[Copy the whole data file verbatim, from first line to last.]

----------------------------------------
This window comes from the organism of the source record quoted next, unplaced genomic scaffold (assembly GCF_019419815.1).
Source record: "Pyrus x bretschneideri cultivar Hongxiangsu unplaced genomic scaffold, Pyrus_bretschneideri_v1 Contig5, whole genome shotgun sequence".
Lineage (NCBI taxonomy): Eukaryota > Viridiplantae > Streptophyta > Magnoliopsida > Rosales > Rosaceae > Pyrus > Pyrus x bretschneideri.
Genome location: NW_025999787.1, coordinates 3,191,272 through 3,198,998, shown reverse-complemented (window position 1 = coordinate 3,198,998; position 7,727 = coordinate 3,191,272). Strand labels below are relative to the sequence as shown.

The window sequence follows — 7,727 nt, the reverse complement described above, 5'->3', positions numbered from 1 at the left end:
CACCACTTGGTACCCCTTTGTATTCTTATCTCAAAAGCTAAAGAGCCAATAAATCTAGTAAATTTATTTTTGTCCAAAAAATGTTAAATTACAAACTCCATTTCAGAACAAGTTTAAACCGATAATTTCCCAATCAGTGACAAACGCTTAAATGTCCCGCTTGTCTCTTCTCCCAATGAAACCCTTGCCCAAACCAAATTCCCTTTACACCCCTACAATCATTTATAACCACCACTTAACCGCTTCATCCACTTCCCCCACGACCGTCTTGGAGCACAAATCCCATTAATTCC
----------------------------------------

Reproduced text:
This window comes from the organism of the source record quoted next, unplaced genomic scaffold (assembly GCF_019419815.1).
Source record: "Pyrus x bretschneideri cultivar Hongxiangsu unplaced genomic scaffold, Pyrus_bretschneideri_v1 Contig5, whole genome shotgun sequence".
Lineage (NCBI taxonomy): Eukaryota > Viridiplantae > Streptophyta > Magnoliopsida > Rosales > Rosaceae > Pyrus > Pyrus x bretschneideri.
Genome location: NW_025999787.1, coordinates 3,191,272 through 3,198,998, shown reverse-complemented (window position 1 = coordinate 3,198,998; position 7,727 = coordinate 3,191,272). Strand labels below are relative to the sequence as shown.

The window sequence follows — 7,727 nt, the reverse complement described above, 5'->3', positions numbered from 1 at the left end:
CACCACTTGGTACCCCTTTGTATTCTTATCTCAAAAGCTAAAGAGCCAATAAATCTAGTAAATTTATTTTTGTCCAAAAAATGTTAAATTACAAACTCCATTTCAGAACAAGTTTAAACCGATAATTTCCCAATCAGTGACAAACGCTTAAATGTCCCGCTTGTCTCTTCTCCCAATGAAACCCTTGCCCAAACCAAATTCCCTTTACACCCCTACAATCATTTATAACCACCACTTAACCGCTTCATCCACTTCCCCCACGACCGTCTTGGAGCACAAATCCCATTAATTCC